Hundreds attend PRCC’s Women’s Health Symposium
Published 7:00 am Saturday, February 3, 2018
Hundreds of women attended the Women’s Health Symposium at Pearl River Community College held Jan. 25. The event included an art walk, health screenings, a musical performance and several professional speakers.
During a morning panel discussion, which featured Dr. Hunter Berry, the Honorable Deborah Gambrell, Dr. William McArthur, Dr. Micelle Haydel, and Jonathan Trahan, the speakers presented information about illnesses, how to pursue treatment, and ways to manage those illnesses both mentally and physically.
The panel began with Dr. Hunter Berry, P.A. from Southern Bone and Joint Specialists in Hattiesburg. He presented information on arthroscopy – a relatively new procedure that involves inserting an instrument into joints through a small incision to diagnose and treat joint-related illnesses. In particular, Berry said many of his patients come into the clinic with hip problems. He encounters patients ranging from young mothers who have injured their joints from strenuous activities such as running or yoga, to older women who injured a joint during a simple activity such as getting in or out of a car. Joint-related injuries can interfere with daily activities, and can have 20-30 diagnoses. Because of this, Berry recommends arthroscopy as a method to more accurately diagnose and treat joint injuries.
The Honorable Deborah Gambrell, Chancery Court Judge of the 10th Chancery District spoke about the legalities of health care. She said that often difficult medical decisions have to be made for loved ones – such as parents, children, or grandchildren – when they cannot make the decisions themselves. Gambrell said it is important to put legal paperwork in place for the benefit of physicians and family members should something happen.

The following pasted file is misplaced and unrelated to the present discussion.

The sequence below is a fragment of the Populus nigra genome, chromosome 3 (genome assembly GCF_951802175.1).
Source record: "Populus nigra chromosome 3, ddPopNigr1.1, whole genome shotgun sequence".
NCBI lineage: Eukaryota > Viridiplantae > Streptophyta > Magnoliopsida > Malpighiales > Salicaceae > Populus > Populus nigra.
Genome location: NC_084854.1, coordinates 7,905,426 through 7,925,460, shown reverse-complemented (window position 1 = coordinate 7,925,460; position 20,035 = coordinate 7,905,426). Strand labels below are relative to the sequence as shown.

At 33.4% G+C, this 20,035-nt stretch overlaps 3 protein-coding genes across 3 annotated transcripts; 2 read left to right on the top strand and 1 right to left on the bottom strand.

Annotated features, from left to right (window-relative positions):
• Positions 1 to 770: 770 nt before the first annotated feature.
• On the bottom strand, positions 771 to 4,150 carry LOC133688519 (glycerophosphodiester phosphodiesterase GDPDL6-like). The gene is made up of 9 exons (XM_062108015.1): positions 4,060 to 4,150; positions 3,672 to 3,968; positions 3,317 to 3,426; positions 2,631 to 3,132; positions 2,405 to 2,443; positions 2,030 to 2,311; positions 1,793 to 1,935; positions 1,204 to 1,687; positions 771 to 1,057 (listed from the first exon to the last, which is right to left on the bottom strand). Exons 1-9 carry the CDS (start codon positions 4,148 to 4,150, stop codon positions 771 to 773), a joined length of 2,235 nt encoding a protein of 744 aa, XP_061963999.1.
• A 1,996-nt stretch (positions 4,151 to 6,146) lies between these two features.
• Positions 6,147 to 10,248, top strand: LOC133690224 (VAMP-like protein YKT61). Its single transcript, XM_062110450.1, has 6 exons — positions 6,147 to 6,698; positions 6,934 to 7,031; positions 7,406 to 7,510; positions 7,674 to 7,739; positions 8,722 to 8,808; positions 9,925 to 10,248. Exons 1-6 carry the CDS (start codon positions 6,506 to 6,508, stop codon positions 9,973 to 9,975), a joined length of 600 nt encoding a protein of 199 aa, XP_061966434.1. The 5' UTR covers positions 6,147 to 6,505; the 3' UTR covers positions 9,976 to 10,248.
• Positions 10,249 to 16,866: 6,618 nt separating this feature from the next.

“Be an advocate for yourself and your family,” Gambrell said.
Dr. William McArthur spoke next about the symptoms of stress and how to handle them on a day-to-day basis. Stress, McArthur said, can be caused by several factors including social, occupational, economic and legal stressors. Symptoms vary from restlessness, panic, dread, muscle tension, heavy breathing, trouble sleeping, trouble concentrating, etc. Depending on how severe the symptoms are, they may be a sign of a larger problem – such as anxiety. While medication and/or therapy may be a viable solution for some, there are many ways to manage stress at home. McArthur said there are several ways to fight stress, such as listening to music, playing with a pet, discussing problems with a spouse or close friend, writing, meditating, and doing anything creative.
Dr. Claudia Karem from the Hattiesburg Clinic, spoke about her experience with functional medicine. She said that doctors often do not know exactly what is going on with chronic illnesses. Generally patients with chronic illnesses are medicated for long periods of time without treating the actual problem. Functional medicine, Karem stated, views the body as one connected system and attempts to determine the root cause of the illness, instead of just focusing on the illness itself. Functional medicine, she said, is like, “Looking under the hood of the car. Think of it as the signals on your dashboard – those are symptoms.”
Finally, Trahand, Family Nurse Practitioner at Highland Community Hospital, spoke about the dangers and treatment of hypothyroidism. According to Trahand, hypothyroidism develops slowly over time, and the symptoms are, “Very general and very vague a lot of the time.”
Before 1914, people often died from the illness. But, a treatment has been found to keep it under control that involves one pill a day first thing in the morning. However, it is important to keep an eye out for under or over treatment, and to return to a clinic every six months to be rechecked, Trahand said.